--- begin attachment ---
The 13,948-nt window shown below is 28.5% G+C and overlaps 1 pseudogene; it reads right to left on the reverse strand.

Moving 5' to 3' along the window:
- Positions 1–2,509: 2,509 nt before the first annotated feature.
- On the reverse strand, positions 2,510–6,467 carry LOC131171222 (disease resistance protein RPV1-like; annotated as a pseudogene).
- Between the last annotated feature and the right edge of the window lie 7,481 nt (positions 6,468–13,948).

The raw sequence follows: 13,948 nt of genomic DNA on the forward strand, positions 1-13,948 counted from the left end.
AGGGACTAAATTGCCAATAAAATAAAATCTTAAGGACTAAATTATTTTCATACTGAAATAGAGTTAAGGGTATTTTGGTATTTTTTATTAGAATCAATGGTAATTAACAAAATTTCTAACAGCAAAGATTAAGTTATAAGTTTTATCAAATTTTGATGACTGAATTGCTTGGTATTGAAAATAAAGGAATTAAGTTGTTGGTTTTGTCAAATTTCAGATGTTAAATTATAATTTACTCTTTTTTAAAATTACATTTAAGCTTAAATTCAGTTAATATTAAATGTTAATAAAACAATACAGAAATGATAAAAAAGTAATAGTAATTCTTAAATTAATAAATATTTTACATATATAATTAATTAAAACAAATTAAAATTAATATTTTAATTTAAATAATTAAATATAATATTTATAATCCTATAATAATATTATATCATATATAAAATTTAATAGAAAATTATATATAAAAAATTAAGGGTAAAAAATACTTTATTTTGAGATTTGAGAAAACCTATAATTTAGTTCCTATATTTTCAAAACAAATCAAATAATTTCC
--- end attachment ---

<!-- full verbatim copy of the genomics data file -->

The 13,948-nt window shown below is 28.5% G+C and overlaps 1 pseudogene; it reads right to left on the reverse strand.

Moving 5' to 3' along the window:
- Positions 1–2,509: 2,509 nt before the first annotated feature.
- On the reverse strand, positions 2,510–6,467 carry LOC131171222 (disease resistance protein RPV1-like; annotated as a pseudogene).
- Between the last annotated feature and the right edge of the window lie 7,481 nt (positions 6,468–13,948).

The raw sequence follows: 13,948 nt of genomic DNA on the forward strand, positions 1-13,948 counted from the left end.
AGGGACTAAATTGCCAATAAAATAAAATCTTAAGGACTAAATTATTTTCATACTGAAATAGAGTTAAGGGTATTTTGGTATTTTTTATTAGAATCAATGGTAATTAACAAAATTTCTAACAGCAAAGATTAAGTTATAAGTTTTATCAAATTTTGATGACTGAATTGCTTGGTATTGAAAATAAAGGAATTAAGTTGTTGGTTTTGTCAAATTTCAGATGTTAAATTATAATTTACTCTTTTTTAAAATTACATTTAAGCTTAAATTCAGTTAATATTAAATGTTAATAAAACAATACAGAAATGATAAAAAAGTAATAGTAATTCTTAAATTAATAAATATTTTACATATATAATTAATTAAAACAAATTAAAATTAATATTTTAATTTAAATAATTAAATATAATATTTATAATCCTATAATAATATTATATCATATATAAAATTTAATAGAAAATTATATATAAAAAATTAAGGGTAAAAAATACTTTATTTTGAGATTTGAGAAAACCTATAATTTAGTTCCTATATTTTCAAAACAAATCAAATAATTTCC